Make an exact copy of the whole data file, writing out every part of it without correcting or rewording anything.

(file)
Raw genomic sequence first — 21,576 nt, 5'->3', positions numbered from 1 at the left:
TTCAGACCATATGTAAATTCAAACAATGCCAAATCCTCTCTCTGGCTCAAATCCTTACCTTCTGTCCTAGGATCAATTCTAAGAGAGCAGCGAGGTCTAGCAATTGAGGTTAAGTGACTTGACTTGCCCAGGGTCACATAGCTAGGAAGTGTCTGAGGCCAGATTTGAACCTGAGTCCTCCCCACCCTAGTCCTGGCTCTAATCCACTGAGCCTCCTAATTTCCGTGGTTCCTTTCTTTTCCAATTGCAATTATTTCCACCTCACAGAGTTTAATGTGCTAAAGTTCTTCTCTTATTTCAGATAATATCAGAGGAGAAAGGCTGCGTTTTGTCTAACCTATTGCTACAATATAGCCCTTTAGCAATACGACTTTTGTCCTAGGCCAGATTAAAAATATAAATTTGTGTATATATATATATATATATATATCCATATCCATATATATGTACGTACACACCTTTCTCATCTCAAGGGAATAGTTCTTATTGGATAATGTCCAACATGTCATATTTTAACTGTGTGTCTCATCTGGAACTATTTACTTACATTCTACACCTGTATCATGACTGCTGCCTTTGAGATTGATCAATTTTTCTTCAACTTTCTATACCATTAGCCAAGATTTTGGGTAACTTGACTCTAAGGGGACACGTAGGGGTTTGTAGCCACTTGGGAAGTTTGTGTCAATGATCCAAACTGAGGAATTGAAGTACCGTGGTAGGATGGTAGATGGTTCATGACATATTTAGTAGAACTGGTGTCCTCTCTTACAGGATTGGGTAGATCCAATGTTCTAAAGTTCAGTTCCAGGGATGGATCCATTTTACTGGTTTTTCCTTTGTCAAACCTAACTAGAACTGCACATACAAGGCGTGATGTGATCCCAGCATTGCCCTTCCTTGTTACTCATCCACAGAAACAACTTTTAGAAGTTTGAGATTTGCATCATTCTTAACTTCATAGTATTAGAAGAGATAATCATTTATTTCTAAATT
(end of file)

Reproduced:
Raw genomic sequence first — 21,576 nt, 5'->3', positions numbered from 1 at the left:
TTCAGACCATATGTAAATTCAAACAATGCCAAATCCTCTCTCTGGCTCAAATCCTTACCTTCTGTCCTAGGATCAATTCTAAGAGAGCAGCGAGGTCTAGCAATTGAGGTTAAGTGACTTGACTTGCCCAGGGTCACATAGCTAGGAAGTGTCTGAGGCCAGATTTGAACCTGAGTCCTCCCCACCCTAGTCCTGGCTCTAATCCACTGAGCCTCCTAATTTCCGTGGTTCCTTTCTTTTCCAATTGCAATTATTTCCACCTCACAGAGTTTAATGTGCTAAAGTTCTTCTCTTATTTCAGATAATATCAGAGGAGAAAGGCTGCGTTTTGTCTAACCTATTGCTACAATATAGCCCTTTAGCAATACGACTTTTGTCCTAGGCCAGATTAAAAATATAAATTTGTGTATATATATATATATATATATATCCATATCCATATATATGTACGTACACACCTTTCTCATCTCAAGGGAATAGTTCTTATTGGATAATGTCCAACATGTCATATTTTAACTGTGTGTCTCATCTGGAACTATTTACTTACATTCTACACCTGTATCATGACTGCTGCCTTTGAGATTGATCAATTTTTCTTCAACTTTCTATACCATTAGCCAAGATTTTGGGTAACTTGACTCTAAGGGGACACGTAGGGGTTTGTAGCCACTTGGGAAGTTTGTGTCAATGATCCAAACTGAGGAATTGAAGTACCGTGGTAGGATGGTAGATGGTTCATGACATATTTAGTAGAACTGGTGTCCTCTCTTACAGGATTGGGTAGATCCAATGTTCTAAAGTTCAGTTCCAGGGATGGATCCATTTTACTGGTTTTTCCTTTGTCAAACCTAACTAGAACTGCACATACAAGGCGTGATGTGATCCCAGCATTGCCCTTCCTTGTTACTCATCCACAGAAACAACTTTTAGAAGTTTGAGATTTGCATCATTCTTAACTTCATAGTATTAGAAGAGATAATCATTTATTTCTAAATT